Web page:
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Professor provides HEARTS to those suffering from trauma

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By Russell Oliver: 11/10/15

 

The University at Albany’s School of Social Welfare is collaborating with the newly formed HEARTS (Healthy Environments And Relationships That Support) Initiative to increase research and create programs to aid people who have experienced early childhood trauma, frequently referred to as Adverse Childhood Experiences (ACE).

“We want to turn this into a social movement, engaging all community members and reaching policy-makers statewide,” Heather Larkin, an associate professor at UAlbany, said.

Studies show a strong link between ACEs and developing financial and social problems later in life. Traumatic childhood experiences can put stress on a developing brain, thus causing behavioral troubles, learning disabilities, and poor health. ACE and its after effects have become a huge concern in New York state.

HEARTS agencies researched and collected data on ACE from schools in the Capital Region. LaSalle School discovered that 40.7 percent of its students are suffering from ACE. St. Anne Institute had many students suffering from ACE in a study among 125 girls in their residential treatment facility. They found that 65 percent have experienced physical abuse, 70 percent have experienced sexual abuse and 96 percent reported a family member who abused drugs or alcohol.

An outpatient substance abuse service named Senior Hope scored those 50 and older on their ACE. Fifty-four percent of them were suffering from ACE-related problems in their lives, with higher percentages for females. Findings have also uncovered the impact of ACE on the homeless adult community in Albany, with over half of those surveyed suffering from their ACE. These statistics show that the number of people suffering from ACE has increased in Albany and New York state.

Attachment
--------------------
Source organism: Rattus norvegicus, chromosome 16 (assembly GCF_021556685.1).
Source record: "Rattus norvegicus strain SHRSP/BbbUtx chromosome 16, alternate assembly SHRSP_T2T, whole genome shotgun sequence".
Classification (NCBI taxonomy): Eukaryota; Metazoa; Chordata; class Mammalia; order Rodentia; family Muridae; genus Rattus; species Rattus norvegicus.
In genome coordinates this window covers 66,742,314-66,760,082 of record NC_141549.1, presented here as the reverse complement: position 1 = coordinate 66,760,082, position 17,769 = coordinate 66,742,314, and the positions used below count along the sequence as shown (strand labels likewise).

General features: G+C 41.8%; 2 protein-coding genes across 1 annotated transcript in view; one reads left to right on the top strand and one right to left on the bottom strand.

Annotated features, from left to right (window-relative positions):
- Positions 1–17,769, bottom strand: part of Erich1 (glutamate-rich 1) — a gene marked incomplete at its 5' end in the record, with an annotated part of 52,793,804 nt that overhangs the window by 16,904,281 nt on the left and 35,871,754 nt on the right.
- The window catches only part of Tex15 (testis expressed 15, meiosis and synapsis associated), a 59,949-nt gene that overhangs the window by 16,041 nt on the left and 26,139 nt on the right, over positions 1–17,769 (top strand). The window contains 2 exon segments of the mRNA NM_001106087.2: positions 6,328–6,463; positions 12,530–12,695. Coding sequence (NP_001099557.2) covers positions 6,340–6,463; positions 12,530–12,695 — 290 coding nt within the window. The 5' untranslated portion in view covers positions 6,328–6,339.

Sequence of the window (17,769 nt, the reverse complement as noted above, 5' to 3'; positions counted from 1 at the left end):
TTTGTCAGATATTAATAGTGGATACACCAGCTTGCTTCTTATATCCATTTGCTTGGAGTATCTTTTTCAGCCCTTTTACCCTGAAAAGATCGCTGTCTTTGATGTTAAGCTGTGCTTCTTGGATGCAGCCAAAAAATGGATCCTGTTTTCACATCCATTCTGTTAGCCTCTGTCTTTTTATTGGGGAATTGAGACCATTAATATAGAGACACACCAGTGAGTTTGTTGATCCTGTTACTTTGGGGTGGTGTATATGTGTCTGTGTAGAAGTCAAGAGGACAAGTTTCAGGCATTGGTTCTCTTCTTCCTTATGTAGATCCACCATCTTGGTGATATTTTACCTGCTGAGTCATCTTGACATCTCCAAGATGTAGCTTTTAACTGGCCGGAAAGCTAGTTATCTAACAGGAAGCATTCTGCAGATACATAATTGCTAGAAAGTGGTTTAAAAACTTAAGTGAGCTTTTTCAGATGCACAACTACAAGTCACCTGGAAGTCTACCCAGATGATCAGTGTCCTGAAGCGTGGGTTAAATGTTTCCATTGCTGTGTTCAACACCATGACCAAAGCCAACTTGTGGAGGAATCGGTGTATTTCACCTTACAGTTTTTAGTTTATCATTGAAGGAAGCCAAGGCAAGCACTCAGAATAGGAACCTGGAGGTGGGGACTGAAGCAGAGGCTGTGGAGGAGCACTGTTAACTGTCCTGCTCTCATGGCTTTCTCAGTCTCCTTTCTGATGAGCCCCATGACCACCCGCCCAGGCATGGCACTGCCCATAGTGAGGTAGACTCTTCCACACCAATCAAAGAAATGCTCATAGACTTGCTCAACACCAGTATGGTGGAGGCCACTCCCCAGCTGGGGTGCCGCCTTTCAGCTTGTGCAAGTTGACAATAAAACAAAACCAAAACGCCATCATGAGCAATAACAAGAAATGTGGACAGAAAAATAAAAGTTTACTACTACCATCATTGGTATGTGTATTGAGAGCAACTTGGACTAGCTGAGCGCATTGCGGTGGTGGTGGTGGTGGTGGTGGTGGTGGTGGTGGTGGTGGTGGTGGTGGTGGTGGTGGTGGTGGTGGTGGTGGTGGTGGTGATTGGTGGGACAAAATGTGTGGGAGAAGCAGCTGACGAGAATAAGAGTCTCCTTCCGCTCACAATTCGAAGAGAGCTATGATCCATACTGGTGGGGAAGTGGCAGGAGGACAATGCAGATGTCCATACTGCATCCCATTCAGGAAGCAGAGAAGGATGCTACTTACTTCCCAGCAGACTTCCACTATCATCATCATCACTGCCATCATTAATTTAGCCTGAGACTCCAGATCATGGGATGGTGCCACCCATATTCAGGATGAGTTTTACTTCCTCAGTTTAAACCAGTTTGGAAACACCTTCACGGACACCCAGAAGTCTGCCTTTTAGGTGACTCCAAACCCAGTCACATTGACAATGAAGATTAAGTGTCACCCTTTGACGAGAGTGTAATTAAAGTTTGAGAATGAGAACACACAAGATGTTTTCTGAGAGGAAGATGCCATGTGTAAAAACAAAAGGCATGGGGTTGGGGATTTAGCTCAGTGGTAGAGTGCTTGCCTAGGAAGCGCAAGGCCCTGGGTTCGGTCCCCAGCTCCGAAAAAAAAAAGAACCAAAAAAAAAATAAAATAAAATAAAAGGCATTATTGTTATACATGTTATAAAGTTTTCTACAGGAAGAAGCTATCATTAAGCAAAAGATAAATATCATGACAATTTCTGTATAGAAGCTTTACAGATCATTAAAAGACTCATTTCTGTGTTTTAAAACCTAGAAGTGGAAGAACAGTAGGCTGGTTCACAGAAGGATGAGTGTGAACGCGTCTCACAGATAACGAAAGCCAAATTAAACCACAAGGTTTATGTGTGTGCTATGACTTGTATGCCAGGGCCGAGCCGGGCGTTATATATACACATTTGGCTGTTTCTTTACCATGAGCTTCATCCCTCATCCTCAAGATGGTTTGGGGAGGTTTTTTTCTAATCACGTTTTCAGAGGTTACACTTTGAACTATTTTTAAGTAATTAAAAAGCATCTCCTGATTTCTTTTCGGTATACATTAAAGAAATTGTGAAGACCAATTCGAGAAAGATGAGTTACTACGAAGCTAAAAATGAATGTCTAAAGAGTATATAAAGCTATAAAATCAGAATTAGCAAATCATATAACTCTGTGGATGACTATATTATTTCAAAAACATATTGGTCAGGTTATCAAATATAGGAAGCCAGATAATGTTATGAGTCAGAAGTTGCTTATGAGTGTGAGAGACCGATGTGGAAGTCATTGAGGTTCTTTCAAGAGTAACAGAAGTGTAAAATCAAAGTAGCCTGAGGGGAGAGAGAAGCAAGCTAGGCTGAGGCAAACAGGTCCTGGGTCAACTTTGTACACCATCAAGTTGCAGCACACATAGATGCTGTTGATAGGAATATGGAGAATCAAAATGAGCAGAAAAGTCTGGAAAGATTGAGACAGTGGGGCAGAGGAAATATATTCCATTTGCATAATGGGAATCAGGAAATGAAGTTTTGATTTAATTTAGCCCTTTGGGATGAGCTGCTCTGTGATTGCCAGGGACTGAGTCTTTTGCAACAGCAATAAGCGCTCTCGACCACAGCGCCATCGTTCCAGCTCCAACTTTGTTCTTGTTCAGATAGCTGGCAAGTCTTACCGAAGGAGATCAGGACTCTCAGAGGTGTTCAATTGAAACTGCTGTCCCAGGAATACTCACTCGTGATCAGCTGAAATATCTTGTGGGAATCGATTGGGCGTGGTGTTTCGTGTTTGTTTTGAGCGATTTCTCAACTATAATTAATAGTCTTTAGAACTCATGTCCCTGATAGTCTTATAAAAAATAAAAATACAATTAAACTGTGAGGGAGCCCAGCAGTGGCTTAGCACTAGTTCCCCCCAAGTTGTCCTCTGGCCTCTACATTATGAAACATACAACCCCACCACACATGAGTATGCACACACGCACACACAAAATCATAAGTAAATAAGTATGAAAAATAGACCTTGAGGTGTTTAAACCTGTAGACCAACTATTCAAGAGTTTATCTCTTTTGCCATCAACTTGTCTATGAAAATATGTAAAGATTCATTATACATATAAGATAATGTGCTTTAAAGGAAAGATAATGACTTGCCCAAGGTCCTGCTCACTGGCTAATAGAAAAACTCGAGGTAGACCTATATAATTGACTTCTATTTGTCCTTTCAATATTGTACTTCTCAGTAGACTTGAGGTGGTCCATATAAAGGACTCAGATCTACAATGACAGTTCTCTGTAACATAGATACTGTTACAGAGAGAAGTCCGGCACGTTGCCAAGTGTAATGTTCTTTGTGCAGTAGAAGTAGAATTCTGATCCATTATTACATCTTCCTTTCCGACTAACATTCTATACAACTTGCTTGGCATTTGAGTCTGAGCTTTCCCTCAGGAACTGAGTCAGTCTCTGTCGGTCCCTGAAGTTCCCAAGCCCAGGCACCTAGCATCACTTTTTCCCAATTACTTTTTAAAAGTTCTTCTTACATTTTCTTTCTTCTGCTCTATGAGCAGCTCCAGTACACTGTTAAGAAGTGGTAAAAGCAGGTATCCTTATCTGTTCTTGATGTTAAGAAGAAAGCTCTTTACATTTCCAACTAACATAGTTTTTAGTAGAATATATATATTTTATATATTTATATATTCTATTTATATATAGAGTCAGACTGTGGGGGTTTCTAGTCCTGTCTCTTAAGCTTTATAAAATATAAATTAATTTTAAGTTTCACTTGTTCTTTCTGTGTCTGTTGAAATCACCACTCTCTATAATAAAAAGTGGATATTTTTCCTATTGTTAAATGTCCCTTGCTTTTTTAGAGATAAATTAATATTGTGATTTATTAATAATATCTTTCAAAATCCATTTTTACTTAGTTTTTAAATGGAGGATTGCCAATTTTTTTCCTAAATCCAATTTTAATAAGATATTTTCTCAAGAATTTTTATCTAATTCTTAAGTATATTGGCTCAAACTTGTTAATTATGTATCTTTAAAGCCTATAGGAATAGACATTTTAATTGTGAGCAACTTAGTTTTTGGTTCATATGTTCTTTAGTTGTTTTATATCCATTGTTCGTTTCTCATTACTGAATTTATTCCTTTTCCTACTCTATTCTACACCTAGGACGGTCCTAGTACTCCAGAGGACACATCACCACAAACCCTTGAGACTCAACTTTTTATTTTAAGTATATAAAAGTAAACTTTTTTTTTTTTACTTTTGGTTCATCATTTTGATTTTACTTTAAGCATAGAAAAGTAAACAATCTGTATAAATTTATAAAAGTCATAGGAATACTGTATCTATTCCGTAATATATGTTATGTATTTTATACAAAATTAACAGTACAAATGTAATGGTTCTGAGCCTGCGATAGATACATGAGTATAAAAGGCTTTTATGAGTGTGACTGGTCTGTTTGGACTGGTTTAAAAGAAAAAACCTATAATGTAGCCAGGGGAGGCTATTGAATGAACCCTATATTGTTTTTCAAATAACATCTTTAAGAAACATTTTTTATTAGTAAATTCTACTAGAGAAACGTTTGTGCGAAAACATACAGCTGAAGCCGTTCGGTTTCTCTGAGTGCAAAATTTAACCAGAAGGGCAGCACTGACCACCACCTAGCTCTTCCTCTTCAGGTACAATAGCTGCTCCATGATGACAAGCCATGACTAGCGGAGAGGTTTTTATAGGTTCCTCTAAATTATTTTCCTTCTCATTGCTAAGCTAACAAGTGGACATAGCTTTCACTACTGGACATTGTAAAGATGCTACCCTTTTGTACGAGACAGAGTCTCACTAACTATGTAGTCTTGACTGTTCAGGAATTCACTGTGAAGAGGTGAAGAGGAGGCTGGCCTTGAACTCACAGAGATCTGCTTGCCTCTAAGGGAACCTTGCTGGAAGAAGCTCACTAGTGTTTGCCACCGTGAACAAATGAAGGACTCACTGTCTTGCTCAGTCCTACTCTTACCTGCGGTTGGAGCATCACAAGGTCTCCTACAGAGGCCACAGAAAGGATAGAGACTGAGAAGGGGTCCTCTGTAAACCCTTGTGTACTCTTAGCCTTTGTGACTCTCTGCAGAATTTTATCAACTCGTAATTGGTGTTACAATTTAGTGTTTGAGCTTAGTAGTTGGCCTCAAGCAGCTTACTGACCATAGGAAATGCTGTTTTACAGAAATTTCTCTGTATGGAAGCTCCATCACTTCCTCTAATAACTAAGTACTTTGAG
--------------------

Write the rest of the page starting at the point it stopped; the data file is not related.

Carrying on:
Larkin has been a pioneer in research on ACE in this area. She has been broadening ACE research into programs, practices, and policies. The ACE Study, conducted by Larkin, was one of the largest investigations ever performed to notice connections between childhood mistreatment and later life problems. She plans to expand her research into disadvantaged groups and to emphasize social workers’ ACE response within these groups to advocate community resilience.

According to Larkin, agencies around the Capital Region are improving their services for those who are in need the most: people with high ACE scores and numerous associated health and social issues. These agencies ask “what’s happened to you” instead of “what’s wrong with you.” They focus on being compassionate and addressing people’s strengths to influence improvement.

“We now see how pervasive ACEs are in society and how we can work together to create a culture of health that reduces the high human, social, and economic costs associated with ACEs,” she said.

Larkin said the HEARTS Initiative was created based on public interest on the matter. The original ACE study authors held presentations at the university starting in 2007, which were widely attended. Many attendees noted that the ACE characteristics mentioned in the presentations were noticeable in the community. For this reason Larkin started holding ACE Think Tank and Action team meetings.

“These quarterly events brought together community members and providers interested in translating the ACE research into policies, programs, practices, and community supports,” Larkin said.

The Think Tank and Action meetings soon developed into the HEARTS Initiative. Many organizations and schools from the Capital Region are part of the HEARTS Initiative, including the Center for Disability Services, the Community Hospice, Prevent Child Abuse NY, and St. Catherine’s Center for Children. UAlbany acts as the “backbone” of this alliance, according to Larkin.

UAlbany has recently been gifted a $300,000 grant to expand research and services at the HEARTS Initiative, according to a press release. Larkin believes that this grant will help raise social awareness on this problem.

“This award significantly recognizes the great work being done by Dr. Larkin and her team,” Darrell P. Wheeler, the dean of the School of Social Welfare, said in the press release.

The HEARTS Initiative plans to utilize this grant by focusing on the Capital Region’s highest scoring ACE population, including people with disabilities, children in minority groups, and the homeless.

“We also want to do more outreach to schools and healthcare,” Larkin said. “We want a comprehensive approach where we are all working together to create a culture of health.”

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